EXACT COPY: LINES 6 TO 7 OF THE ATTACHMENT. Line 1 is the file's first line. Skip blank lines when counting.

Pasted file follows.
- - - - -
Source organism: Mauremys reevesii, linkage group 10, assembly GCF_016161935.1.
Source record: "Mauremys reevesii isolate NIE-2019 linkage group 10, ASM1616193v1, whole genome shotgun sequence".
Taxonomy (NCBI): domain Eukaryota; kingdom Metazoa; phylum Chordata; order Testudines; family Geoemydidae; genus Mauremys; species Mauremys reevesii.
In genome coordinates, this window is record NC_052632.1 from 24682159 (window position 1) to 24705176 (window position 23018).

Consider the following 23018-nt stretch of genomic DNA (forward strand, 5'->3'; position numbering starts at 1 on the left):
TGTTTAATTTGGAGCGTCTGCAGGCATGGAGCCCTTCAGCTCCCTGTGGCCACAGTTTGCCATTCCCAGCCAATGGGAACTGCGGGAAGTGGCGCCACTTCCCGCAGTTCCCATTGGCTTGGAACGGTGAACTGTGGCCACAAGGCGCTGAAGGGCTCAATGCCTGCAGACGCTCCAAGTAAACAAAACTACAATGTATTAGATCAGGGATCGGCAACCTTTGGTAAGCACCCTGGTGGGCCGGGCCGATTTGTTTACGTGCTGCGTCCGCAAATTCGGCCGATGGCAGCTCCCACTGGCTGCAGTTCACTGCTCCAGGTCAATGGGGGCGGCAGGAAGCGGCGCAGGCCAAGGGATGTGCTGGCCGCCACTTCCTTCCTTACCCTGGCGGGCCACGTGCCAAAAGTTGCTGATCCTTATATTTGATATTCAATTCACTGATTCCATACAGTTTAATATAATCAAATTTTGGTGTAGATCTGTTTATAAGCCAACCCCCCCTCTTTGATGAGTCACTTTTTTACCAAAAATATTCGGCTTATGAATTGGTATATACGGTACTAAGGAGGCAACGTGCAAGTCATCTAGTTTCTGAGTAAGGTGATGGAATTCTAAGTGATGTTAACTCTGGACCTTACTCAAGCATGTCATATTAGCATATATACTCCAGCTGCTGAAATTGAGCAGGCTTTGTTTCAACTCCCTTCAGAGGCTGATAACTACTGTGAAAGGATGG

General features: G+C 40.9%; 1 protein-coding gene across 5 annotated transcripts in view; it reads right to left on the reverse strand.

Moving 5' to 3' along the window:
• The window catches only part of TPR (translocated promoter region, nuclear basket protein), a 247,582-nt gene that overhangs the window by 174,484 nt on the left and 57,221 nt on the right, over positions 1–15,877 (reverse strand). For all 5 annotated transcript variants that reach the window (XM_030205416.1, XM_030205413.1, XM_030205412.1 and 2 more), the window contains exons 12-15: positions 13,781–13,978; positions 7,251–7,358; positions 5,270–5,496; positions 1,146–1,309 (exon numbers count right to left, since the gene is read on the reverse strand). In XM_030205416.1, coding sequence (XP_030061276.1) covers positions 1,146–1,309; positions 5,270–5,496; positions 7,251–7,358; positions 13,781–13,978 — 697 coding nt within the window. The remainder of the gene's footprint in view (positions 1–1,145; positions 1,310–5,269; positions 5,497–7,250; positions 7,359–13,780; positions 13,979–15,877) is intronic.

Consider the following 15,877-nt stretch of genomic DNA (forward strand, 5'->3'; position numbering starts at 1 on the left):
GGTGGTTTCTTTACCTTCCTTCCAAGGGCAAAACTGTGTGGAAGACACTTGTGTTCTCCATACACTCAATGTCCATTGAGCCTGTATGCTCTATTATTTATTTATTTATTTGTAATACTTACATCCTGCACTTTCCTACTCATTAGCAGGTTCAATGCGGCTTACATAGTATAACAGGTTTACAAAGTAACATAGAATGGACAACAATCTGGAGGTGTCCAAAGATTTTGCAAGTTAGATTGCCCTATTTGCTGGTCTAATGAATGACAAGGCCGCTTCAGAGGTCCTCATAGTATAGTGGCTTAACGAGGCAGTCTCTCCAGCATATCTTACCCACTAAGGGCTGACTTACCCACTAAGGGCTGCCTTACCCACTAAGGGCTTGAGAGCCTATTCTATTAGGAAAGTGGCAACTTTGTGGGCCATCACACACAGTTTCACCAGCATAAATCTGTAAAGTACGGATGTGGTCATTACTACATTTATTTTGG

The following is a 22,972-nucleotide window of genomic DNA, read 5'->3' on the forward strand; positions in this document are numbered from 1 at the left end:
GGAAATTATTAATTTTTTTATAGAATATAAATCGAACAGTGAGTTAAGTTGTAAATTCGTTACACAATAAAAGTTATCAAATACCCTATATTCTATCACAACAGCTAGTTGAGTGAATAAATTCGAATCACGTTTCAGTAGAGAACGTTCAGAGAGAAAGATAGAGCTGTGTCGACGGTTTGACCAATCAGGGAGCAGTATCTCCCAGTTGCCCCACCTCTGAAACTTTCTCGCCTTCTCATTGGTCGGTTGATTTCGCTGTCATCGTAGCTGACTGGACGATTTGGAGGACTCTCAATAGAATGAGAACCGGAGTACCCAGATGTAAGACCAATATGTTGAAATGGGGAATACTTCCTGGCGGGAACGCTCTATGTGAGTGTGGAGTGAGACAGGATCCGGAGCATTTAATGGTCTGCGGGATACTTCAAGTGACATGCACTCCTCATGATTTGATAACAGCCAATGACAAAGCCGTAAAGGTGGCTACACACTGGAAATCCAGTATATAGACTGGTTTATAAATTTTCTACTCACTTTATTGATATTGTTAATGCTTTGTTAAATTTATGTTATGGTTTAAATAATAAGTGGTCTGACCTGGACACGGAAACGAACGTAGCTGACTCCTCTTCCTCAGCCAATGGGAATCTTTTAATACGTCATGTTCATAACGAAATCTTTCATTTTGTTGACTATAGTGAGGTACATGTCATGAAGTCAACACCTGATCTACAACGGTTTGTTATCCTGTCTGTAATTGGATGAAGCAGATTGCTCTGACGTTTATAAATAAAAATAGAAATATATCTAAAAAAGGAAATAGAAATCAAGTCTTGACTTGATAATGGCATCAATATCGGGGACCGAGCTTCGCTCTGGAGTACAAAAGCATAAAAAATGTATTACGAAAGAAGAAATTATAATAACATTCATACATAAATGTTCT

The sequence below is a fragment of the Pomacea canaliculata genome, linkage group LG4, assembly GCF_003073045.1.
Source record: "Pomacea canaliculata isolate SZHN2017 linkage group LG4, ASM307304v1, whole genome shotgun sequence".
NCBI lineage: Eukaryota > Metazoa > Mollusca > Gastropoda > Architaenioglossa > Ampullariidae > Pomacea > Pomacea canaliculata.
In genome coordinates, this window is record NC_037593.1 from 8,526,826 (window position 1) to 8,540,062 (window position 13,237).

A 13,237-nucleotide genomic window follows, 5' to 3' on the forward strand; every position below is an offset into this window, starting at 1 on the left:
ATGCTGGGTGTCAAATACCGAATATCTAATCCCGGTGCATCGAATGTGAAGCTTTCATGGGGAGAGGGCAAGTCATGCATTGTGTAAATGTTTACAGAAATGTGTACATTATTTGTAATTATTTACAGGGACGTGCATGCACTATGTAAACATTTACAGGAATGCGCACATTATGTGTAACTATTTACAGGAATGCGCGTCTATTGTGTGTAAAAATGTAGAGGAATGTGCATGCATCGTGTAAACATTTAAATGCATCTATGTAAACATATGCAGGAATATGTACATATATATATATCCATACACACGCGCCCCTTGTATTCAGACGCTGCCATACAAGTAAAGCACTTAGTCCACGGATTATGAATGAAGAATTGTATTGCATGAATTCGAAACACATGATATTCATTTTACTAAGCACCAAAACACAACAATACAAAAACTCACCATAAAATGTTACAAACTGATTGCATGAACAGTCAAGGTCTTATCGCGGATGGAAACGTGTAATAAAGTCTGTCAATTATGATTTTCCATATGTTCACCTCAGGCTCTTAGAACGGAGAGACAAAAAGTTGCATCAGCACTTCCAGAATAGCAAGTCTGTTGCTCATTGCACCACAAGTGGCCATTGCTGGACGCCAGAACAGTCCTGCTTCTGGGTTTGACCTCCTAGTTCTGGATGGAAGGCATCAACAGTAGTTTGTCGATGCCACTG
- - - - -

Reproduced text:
TGTTTAATTTGGAGCGTCTGCAGGCATGGAGCCCTTCAGCTCCCTGTGGCCACAGTTTGCCATTCCCAGCCAATGGGAACTGCGGGAAGTGGCGCCACTTCCCGCAGTTCCCATTGGCTTGGAACGGTGAACTGTGGCCACAAGGCGCTGAAGGGCTCAATGCCTGCAGACGCTCCAAGTAAACAAAACTACAATGTATTAGATCAGGGATCGGCAACCTTTGGTAAGCACCCTGGTGGGCCGGGCCGATTTGTTTACGTGCTGCGTCCGCAAATTCGGCCGATGGCAGCTCCCACTGGCTGCAGTTCACTGCTCCAGGTCAATGGGGGCGGCAGGAAGCGGCGCAGGCCAAGGGATGTGCTGGCCGCCACTTCCTTCCTTACCCTGGCGGGCCACGTGCCAAAAGTTGCTGATCCTTATATTTGATATTCAATTCACTGATTCCATACAGTTTAATATAATCAAATTTTGGTGTAGATCTGTTTATAAGCCAACCCCCCCTCTTTGATGAGTCACTTTTTTACCAAAAATATTCGGCTTATGAATTGGTATATACGGTACTAAGGAGGCAACGTGCAAGTCATCTAGTTTCTGAGTAAGGTGATGGAATTCTAAGTGATGTTAACTCTGGACCTTACTCAAGCATGTCATATTAGCATATATACTCCAGCTGCTGAAATTGAGCAGGCTTTGTTTCAACTCCCTTCAGAGGCTGATAACTACTGTGAAAGGATGG

General features: G+C 40.9%; 1 protein-coding gene across 5 annotated transcripts in view; it reads right to left on the reverse strand.